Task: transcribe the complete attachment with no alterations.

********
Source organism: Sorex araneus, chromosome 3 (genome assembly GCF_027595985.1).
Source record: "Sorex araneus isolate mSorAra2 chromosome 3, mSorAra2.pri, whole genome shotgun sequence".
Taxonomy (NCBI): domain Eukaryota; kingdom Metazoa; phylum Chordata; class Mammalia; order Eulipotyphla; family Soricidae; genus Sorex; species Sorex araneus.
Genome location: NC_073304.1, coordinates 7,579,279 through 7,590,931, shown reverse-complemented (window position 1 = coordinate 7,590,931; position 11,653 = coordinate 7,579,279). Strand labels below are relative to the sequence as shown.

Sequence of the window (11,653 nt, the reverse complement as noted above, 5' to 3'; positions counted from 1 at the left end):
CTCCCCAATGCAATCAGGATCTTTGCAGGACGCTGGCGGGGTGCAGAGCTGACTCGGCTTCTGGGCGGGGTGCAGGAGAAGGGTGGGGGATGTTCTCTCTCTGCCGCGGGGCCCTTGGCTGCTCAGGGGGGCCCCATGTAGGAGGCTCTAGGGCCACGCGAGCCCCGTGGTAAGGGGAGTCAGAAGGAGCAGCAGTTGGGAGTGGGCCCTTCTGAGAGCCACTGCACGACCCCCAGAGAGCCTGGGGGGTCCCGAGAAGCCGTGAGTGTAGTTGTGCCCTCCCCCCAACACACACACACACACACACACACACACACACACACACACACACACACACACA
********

Source organism: Sorex araneus, chromosome 3 (genome assembly GCF_027595985.1).
Source record: "Sorex araneus isolate mSorAra2 chromosome 3, mSorAra2.pri, whole genome shotgun sequence".
Taxonomy (NCBI): domain Eukaryota; kingdom Metazoa; phylum Chordata; class Mammalia; order Eulipotyphla; family Soricidae; genus Sorex; species Sorex araneus.
Genome location: NC_073304.1, coordinates 7,579,279 through 7,590,931, shown reverse-complemented (window position 1 = coordinate 7,590,931; position 11,653 = coordinate 7,579,279). Strand labels below are relative to the sequence as shown.

Sequence of the window (11,653 nt, the reverse complement as noted above, 5' to 3'; positions counted from 1 at the left end):
CTCCCCAATGCAATCAGGATCTTTGCAGGACGCTGGCGGGGTGCAGAGCTGACTCGGCTTCTGGGCGGGGTGCAGGAGAAGGGTGGGGGATGTTCTCTCTCTGCCGCGGGGCCCTTGGCTGCTCAGGGGGGCCCCATGTAGGAGGCTCTAGGGCCACGCGAGCCCCGTGGTAAGGGGAGTCAGAAGGAGCAGCAGTTGGGAGTGGGCCCTTCTGAGAGCCACTGCACGACCCCCAGAGAGCCTGGGGGGTCCCGAGAAGCCGTGAGTGTAGTTGTGCCCTCCCCCCAACACACACACACACACACACACACACACACACACACACACACACACACACACA